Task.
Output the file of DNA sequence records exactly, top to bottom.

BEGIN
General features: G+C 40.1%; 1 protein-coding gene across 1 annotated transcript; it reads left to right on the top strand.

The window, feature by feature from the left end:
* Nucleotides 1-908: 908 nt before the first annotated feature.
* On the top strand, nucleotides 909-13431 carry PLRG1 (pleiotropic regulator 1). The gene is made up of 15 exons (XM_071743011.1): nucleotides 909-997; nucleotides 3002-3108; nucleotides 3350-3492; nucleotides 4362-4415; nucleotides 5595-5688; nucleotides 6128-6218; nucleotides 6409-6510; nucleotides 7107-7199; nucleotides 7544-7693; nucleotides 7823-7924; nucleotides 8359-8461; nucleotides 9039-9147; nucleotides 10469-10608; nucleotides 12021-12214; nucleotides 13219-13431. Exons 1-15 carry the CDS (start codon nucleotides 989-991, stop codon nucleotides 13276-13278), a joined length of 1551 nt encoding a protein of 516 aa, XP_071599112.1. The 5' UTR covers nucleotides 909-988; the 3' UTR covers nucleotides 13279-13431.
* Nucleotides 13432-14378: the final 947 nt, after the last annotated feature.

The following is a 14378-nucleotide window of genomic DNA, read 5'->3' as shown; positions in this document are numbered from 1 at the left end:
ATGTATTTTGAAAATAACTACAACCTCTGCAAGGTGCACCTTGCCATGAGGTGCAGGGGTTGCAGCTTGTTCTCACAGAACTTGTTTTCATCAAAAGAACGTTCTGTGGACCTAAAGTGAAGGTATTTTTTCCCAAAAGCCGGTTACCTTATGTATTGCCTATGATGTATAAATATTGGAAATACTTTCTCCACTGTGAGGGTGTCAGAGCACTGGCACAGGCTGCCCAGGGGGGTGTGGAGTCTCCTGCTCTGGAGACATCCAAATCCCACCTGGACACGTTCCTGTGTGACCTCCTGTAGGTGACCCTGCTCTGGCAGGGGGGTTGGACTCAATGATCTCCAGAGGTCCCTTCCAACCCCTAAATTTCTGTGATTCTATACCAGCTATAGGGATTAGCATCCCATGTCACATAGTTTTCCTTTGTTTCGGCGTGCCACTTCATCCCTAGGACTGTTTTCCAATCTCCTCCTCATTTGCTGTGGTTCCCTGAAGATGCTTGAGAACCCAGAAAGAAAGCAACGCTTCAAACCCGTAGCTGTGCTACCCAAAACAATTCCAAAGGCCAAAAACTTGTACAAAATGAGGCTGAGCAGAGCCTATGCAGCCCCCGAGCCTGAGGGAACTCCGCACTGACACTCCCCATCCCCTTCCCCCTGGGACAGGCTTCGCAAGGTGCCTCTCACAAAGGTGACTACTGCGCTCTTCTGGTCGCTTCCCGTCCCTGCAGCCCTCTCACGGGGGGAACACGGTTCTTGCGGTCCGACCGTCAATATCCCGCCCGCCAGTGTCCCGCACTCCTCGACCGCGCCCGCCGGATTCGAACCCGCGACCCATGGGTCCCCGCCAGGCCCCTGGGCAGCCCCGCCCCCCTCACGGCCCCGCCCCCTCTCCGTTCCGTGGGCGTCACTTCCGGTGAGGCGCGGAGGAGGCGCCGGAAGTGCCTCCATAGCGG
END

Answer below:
General features: G+C 40.1%; 1 protein-coding gene across 1 annotated transcript; it reads left to right on the top strand.

The window, feature by feature from the left end:
* Nucleotides 1-908: 908 nt before the first annotated feature.
* On the top strand, nucleotides 909-13431 carry PLRG1 (pleiotropic regulator 1). The gene is made up of 15 exons (XM_071743011.1): nucleotides 909-997; nucleotides 3002-3108; nucleotides 3350-3492; nucleotides 4362-4415; nucleotides 5595-5688; nucleotides 6128-6218; nucleotides 6409-6510; nucleotides 7107-7199; nucleotides 7544-7693; nucleotides 7823-7924; nucleotides 8359-8461; nucleotides 9039-9147; nucleotides 10469-10608; nucleotides 12021-12214; nucleotides 13219-13431. Exons 1-15 carry the CDS (start codon nucleotides 989-991, stop codon nucleotides 13276-13278), a joined length of 1551 nt encoding a protein of 516 aa, XP_071599112.1. The 5' UTR covers nucleotides 909-988; the 3' UTR covers nucleotides 13279-13431.
* Nucleotides 13432-14378: the final 947 nt, after the last annotated feature.

The following is a 14378-nucleotide window of genomic DNA, read 5'->3' as shown; positions in this document are numbered from 1 at the left end:
ATGTATTTTGAAAATAACTACAACCTCTGCAAGGTGCACCTTGCCATGAGGTGCAGGGGTTGCAGCTTGTTCTCACAGAACTTGTTTTCATCAAAAGAACGTTCTGTGGACCTAAAGTGAAGGTATTTTTTCCCAAAAGCCGGTTACCTTATGTATTGCCTATGATGTATAAATATTGGAAATACTTTCTCCACTGTGAGGGTGTCAGAGCACTGGCACAGGCTGCCCAGGGGGGTGTGGAGTCTCCTGCTCTGGAGACATCCAAATCCCACCTGGACACGTTCCTGTGTGACCTCCTGTAGGTGACCCTGCTCTGGCAGGGGGGTTGGACTCAATGATCTCCAGAGGTCCCTTCCAACCCCTAAATTTCTGTGATTCTATACCAGCTATAGGGATTAGCATCCCATGTCACATAGTTTTCCTTTGTTTCGGCGTGCCACTTCATCCCTAGGACTGTTTTCCAATCTCCTCCTCATTTGCTGTGGTTCCCTGAAGATGCTTGAGAACCCAGAAAGAAAGCAACGCTTCAAACCCGTAGCTGTGCTACCCAAAACAATTCCAAAGGCCAAAAACTTGTACAAAATGAGGCTGAGCAGAGCCTATGCAGCCCCCGAGCCTGAGGGAACTCCGCACTGACACTCCCCATCCCCTTCCCCCTGGGACAGGCTTCGCAAGGTGCCTCTCACAAAGGTGACTACTGCGCTCTTCTGGTCGCTTCCCGTCCCTGCAGCCCTCTCACGGGGGGAACACGGTTCTTGCGGTCCGACCGTCAATATCCCGCCCGCCAGTGTCCCGCACTCCTCGACCGCGCCCGCCGGATTCGAACCCGCGACCCATGGGTCCCCGCCAGGCCCCTGGGCAGCCCCGCCCCCCTCACGGCCCCGCCCCCTCTCCGTTCCGTGGGCGTCACTTCCGGTGAGGCGCGGAGGAGGCGCCGGAAGTGCCTCCATAGCGG